Software Documentation

Flame systemsDocumentation

Intermediate Last updated: July 15, 2019

1 Flame systems basic instructions

With Finale 3D you can script integrated shows that include both flame systems and pyro.  Of course, you can also script shows that are exclusively pyro or exclusively flame, but the ability to script integrated shows is one of the great benefits of designing visually.  You’ll need a flame system like MAGICFX Flamaniac, Explo Wave Flamer, Galaxis G-Flame, or almost any other system.  You’ll need a firing system that is compatible with your flame system or any of the DMX-capable firing systems such as Piroshow, Pyromac, Pyrosure, or FireTek if your flame system runs on DMX.  That’s it.  You’ll be able to design the full show in Finale 3D and export the show as one or more scripts for the system or systems you are using for your show.


Figure 1 – Designing a show with flame and pyro (notice the stars falling from the aerial shells)


In Finale 3D, you will use a separate position to represent each flame unit, one position per flame unit.  We call these positions the “Flame Positions” to distinguish them from the “Pyro Positions“.   Every position in Finale 3D can be used for pyro or for flames, one or the other, but not both from the same position.  So if in the real world you have a single position, called Pos1 for this example, then in Finale 3D you would split that position into two positions, one for pyro and the other for flame.  Maybe you would call them Pos1-p and Pos1-f, or Pos1-Pyro and Pos1-Flame.

Later in these instructions, you will learn how to configure the settings of the positions to produce the correct output for pyro and flames in your exported firing system scripts.  The details of that process depend on your firing system and whether you are using DMX.  To get started designing, though, all you need to know is that the shoot site contains separate Pyro Positions and Flame Positions.  Please imagine the Pyro Positions as housing mortars or single-shot racks in the real world, and imagine each Flame Position as housing a single flame unit such as a Flamaniac box, Wave Flamer, etc.

Figure 2 – In the real world, pyro and flame might come from the same position, but in Finale 3D you need to split them into separate pyro and flame positions, even if they are served by the same module.


After laying out your shoot site with Flame Positions and Pyro Positions, you can add flame effects to the Flame Positions the same way that you add pyro effects to the Pyro Positions: by clicking on the effects in the effect palette or in the effects window.  If you want multiple Flame Positions to fire in parallel, select all of them and click on the effect in the effect palette to add the effect to all of them, just like pyro.  When you export the script following instructions here , every flame unit will have its own firing system pin, or its own range of DMX channels or its own DMX universe.

Figure 3 – Choose the “Others” icon (circled) and type “flame” in the search box (circled) to bring up the flame effects


Some flame systems like the Explo X2 Wave Flamer have rotating nozzles that can be controlled by the script.  For this type of flame system, you can grab and tilt the dotted line representing the effect in the 3D view!  (The Explo X2 Wave Flamer only has this capability when coupled with a DMX controller.  Please see Explo X2 Wave Flamer for details.)  If you are using a flame system with a controllable nozzle angle, you can drag the tops of dotted lines of individual effects or groups of selected effects to adjust their angles, and you can select groups of flames and do functions like “Fan” to create interesting patterns.  Of course, you can also select groups of any flame effects and do functions like “Sequence” to make interesting timing patterns.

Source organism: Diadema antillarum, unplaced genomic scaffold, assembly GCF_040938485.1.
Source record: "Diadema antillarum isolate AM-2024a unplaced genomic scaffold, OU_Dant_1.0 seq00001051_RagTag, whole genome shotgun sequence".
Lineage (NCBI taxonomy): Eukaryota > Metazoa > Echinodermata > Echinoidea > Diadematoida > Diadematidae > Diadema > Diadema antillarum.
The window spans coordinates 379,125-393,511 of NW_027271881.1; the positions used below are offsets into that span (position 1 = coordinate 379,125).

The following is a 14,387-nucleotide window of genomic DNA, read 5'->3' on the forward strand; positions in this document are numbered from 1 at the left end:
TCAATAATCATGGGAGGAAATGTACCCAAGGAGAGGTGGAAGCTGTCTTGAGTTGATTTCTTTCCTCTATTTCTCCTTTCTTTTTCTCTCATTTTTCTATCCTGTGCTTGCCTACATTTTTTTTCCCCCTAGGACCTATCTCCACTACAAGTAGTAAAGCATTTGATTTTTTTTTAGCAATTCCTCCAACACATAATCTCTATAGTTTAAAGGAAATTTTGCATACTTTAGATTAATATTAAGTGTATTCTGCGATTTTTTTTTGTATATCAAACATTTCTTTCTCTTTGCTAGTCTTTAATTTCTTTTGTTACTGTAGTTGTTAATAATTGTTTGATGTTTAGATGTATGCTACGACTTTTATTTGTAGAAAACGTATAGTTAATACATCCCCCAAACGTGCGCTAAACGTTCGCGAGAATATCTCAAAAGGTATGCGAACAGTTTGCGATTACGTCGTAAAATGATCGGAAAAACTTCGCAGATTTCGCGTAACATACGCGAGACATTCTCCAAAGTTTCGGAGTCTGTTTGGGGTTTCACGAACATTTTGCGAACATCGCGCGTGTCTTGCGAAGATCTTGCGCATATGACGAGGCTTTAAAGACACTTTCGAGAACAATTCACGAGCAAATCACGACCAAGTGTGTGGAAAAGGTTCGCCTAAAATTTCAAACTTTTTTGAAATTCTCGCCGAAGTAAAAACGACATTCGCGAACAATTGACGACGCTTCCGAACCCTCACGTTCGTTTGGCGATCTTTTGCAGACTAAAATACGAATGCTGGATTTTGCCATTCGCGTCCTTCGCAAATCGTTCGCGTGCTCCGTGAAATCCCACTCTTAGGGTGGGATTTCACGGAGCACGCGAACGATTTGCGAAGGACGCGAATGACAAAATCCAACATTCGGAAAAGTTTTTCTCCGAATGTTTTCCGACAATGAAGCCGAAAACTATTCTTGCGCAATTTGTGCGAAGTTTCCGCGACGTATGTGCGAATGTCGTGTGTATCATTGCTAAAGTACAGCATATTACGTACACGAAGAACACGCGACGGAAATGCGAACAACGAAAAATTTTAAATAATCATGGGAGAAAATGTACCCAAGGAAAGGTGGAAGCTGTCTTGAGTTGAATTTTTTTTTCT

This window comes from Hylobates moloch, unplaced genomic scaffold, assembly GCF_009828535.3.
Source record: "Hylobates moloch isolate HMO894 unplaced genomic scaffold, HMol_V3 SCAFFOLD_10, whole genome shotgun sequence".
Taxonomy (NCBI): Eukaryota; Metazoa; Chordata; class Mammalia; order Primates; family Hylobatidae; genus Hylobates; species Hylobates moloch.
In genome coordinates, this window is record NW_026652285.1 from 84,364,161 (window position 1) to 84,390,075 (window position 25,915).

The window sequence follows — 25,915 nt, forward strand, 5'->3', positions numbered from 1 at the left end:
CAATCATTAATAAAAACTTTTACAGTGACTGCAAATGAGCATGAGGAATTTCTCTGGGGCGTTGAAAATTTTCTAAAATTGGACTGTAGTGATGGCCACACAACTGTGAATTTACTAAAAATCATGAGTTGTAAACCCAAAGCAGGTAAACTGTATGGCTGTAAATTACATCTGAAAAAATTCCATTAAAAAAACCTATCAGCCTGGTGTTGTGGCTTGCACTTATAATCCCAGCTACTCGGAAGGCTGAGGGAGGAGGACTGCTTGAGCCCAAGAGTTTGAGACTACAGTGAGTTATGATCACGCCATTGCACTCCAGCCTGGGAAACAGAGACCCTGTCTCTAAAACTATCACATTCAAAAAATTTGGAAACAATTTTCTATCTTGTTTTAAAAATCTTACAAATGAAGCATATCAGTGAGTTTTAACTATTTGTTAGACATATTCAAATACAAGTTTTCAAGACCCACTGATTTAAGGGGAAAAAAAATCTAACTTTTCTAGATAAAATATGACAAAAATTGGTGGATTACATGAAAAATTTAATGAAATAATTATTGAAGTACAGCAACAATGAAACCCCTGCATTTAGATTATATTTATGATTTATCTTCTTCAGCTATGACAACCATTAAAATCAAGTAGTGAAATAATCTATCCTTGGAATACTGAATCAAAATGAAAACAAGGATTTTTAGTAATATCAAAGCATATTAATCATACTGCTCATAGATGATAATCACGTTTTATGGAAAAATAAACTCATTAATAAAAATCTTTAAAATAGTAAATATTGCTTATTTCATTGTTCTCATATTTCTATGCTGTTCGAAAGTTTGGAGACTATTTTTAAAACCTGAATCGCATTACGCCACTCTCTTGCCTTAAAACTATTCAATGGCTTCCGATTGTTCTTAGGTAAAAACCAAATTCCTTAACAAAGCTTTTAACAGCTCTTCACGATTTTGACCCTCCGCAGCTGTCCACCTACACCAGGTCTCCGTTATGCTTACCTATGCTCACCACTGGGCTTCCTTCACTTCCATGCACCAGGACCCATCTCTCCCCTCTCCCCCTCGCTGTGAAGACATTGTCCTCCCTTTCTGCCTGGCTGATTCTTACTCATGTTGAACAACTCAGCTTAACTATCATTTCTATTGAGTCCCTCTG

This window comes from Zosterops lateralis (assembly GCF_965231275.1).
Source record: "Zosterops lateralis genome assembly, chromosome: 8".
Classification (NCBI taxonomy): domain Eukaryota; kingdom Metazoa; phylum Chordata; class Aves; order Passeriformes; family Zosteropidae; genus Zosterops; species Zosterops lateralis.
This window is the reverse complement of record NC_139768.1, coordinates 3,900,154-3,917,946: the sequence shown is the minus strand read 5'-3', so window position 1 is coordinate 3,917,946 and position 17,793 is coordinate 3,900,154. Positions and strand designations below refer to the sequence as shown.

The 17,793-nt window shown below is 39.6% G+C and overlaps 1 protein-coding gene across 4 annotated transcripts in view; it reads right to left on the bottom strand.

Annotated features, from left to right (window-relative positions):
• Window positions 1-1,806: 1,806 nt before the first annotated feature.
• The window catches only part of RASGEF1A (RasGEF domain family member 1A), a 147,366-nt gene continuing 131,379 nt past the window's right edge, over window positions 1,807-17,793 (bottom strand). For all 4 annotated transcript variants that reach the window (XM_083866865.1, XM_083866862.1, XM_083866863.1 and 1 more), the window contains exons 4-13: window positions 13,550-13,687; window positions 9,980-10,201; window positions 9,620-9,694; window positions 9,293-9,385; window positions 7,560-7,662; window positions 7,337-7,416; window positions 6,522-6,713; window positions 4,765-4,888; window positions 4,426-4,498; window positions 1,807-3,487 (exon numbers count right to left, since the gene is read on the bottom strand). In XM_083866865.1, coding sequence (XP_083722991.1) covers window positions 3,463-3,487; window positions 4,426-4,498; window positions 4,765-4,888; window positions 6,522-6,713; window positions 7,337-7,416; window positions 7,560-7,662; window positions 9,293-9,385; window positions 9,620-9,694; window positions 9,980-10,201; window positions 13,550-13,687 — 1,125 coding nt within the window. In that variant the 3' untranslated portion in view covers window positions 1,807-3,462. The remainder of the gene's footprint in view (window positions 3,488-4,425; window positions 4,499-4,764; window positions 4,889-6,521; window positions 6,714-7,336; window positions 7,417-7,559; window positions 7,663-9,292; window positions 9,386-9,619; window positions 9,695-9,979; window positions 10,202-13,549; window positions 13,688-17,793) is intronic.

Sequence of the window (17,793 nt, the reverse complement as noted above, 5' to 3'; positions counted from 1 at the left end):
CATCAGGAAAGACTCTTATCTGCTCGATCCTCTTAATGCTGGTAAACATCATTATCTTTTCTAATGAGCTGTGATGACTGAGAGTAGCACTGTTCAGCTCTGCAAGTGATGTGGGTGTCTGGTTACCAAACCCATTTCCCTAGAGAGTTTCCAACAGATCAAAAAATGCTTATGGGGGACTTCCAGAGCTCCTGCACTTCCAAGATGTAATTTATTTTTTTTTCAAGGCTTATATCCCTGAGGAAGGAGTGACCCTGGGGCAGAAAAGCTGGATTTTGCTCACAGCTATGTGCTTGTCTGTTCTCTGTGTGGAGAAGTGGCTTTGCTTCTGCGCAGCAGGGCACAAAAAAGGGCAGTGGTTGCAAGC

Other flame systems like MAGICFX Flamaniac have pre-defined angles that you should not try to change by grabbing and tilting the dotted line representing the effect in the 3D view.  If you want an angled flame effect for this type of flame system, then insert the flame effect from the effect palette that already has the angle built into it.

The Generic Effects collection, which you can select using the blue selector in the effects window, contains about 6000 generic effects, including a few dozen pre-made example flame effects for Explo, Galaxis, MAGICFX, and some generic on/off DMX-based flame effects, in addition to few Cremora fireball effects if you want to treat them like one shot flame systems.  Each flame effect includes a number of basic parameters like height and duration, as well as a simulation description in the “VDL” field, and some extra parameters in the “DMX Patch” field and “Custom Part Field” to produce the correct output in the exported firing script for your specific flame system.

All of the flame effects in Generic Effects can be modified and copied to your own My Effects inventory.  If you want to change the duration or height of a simulation, just type a different duration or height into the “Duration” or “Height” field (this is easy, and you can try it now).  If you want to change the angle of the simulation, or create an animated sequence simulation like the 63 pre-defined Explo X2 Wave Flamer programs, then edit the VDL field and type the specifications of the angle or animated sequence (this is hard, and you’d need to be proficient in writing VDL).  You can also create flame effects from scratch from the “Effects > Create effect…” menu item by typing a VDL description like “0.5s 5m Flame Projector” into the input field.

This is all you need to know to get starting designing a show with flames.  Why don’t you give it a try, and then come back to read about exporting the firing system script when you are ready.